If you come to a Buenos Aires wine tasting you will hear a lot of terms you have never heard before. Most of these terms will refer to how to properly taste and analyze the wine your drinking. Of course you can enjoy a bottle of Argentine wine without knowing these terms but for those who want to turn their passion for wines into knowledge the next few terms I will define are the building blocks necessary for one who wants to become a master of wine.


First in this article I will cover all you need to know about “the nose” of a wine. In the simplest terms the nose describes the scent or the aroma of the wine. However, unless it is a very bad wine the nose of the wine is not simple at all. The aroma of each different wine is distinct. Before attending a few Argentine wine tastings I thought the only thing I could smell in wine was grapes and alcohol. Now when I am trying a new bottle of boutique Argentine wine I get a range of aromas coming from wine. Depending on the bottle I can smell fruity aromas like red fruit and black fruit along with other aromas like chocolate, pepper, and leather. The nose is also important in analyzing if the wine is still good or not. Basically if it smells like gas or burning tires I would get a different bottle.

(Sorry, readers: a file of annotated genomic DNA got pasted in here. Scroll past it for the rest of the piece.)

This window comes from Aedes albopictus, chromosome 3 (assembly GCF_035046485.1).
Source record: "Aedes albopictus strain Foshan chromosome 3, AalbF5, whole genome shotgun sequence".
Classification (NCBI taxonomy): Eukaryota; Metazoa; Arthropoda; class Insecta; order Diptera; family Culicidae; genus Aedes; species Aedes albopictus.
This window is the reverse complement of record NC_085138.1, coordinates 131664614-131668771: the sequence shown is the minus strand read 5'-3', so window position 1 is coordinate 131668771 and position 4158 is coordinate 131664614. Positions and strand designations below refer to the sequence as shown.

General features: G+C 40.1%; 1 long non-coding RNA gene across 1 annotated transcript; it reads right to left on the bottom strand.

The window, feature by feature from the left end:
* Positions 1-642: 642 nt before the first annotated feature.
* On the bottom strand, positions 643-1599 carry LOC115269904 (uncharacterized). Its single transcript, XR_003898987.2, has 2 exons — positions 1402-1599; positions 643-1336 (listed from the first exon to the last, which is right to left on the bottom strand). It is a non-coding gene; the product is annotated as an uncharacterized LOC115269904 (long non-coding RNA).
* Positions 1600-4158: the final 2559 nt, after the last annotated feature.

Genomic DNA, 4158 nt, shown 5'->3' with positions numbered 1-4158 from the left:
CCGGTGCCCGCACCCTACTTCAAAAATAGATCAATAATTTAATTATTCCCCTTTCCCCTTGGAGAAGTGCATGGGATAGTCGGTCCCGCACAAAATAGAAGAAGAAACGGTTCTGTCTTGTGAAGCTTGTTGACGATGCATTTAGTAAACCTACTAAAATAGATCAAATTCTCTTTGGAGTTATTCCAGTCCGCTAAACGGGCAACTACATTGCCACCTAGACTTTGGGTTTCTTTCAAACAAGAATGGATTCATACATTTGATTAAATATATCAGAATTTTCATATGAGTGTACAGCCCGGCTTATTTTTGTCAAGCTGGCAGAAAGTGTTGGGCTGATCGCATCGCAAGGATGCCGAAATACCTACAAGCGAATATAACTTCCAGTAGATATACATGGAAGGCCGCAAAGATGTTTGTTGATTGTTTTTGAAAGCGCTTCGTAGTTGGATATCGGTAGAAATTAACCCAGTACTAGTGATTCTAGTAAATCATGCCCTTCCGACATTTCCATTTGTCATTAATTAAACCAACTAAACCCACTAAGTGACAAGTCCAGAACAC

By looking at the color of the wine you can sometimes predict the intensity of the nose. In general the darker the wine the heavy or more intense the nose will be. It is also important to note that with a good wine one smell is not enough. With a very good wine many complex scents can emerge from the wine over time. These complex scents are usually referred to as the bouquet of the wine. There is so much more that can be said about the “nose” of a wine, but for now I think I have given enough information to give anyone a advantage at their next Argentine wine tasting.